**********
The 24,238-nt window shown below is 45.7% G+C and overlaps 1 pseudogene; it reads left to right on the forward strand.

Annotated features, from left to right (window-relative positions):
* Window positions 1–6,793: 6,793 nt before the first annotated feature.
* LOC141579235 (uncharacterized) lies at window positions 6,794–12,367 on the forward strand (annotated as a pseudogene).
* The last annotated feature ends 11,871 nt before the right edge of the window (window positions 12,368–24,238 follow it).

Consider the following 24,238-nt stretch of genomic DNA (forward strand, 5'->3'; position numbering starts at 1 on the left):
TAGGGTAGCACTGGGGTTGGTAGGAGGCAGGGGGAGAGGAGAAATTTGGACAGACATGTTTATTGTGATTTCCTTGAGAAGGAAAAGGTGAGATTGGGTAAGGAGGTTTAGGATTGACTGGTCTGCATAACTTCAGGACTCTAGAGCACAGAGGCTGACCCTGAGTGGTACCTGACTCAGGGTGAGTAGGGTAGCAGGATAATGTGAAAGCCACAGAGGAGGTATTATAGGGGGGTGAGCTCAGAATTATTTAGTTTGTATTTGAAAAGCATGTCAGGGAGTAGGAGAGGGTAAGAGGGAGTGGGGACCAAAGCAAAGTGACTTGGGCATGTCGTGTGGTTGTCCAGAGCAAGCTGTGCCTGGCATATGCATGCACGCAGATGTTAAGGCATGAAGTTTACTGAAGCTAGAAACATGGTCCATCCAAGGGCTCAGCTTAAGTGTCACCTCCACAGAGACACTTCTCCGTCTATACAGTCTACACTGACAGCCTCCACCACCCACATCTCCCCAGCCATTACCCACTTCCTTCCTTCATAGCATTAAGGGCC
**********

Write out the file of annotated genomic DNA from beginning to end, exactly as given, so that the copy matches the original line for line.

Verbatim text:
The 24,238-nt window shown below is 45.7% G+C and overlaps 1 pseudogene; it reads left to right on the forward strand.

Annotated features, from left to right (window-relative positions):
* Window positions 1–6,793: 6,793 nt before the first annotated feature.
* LOC141579235 (uncharacterized) lies at window positions 6,794–12,367 on the forward strand (annotated as a pseudogene).
* The last annotated feature ends 11,871 nt before the right edge of the window (window positions 12,368–24,238 follow it).

Consider the following 24,238-nt stretch of genomic DNA (forward strand, 5'->3'; position numbering starts at 1 on the left):
TAGGGTAGCACTGGGGTTGGTAGGAGGCAGGGGGAGAGGAGAAATTTGGACAGACATGTTTATTGTGATTTCCTTGAGAAGGAAAAGGTGAGATTGGGTAAGGAGGTTTAGGATTGACTGGTCTGCATAACTTCAGGACTCTAGAGCACAGAGGCTGACCCTGAGTGGTACCTGACTCAGGGTGAGTAGGGTAGCAGGATAATGTGAAAGCCACAGAGGAGGTATTATAGGGGGGTGAGCTCAGAATTATTTAGTTTGTATTTGAAAAGCATGTCAGGGAGTAGGAGAGGGTAAGAGGGAGTGGGGACCAAAGCAAAGTGACTTGGGCATGTCGTGTGGTTGTCCAGAGCAAGCTGTGCCTGGCATATGCATGCACGCAGATGTTAAGGCATGAAGTTTACTGAAGCTAGAAACATGGTCCATCCAAGGGCTCAGCTTAAGTGTCACCTCCACAGAGACACTTCTCCGTCTATACAGTCTACACTGACAGCCTCCACCACCCACATCTCCCCAGCCATTACCCACTTCCTTCCTTCATAGCATTAAGGGCC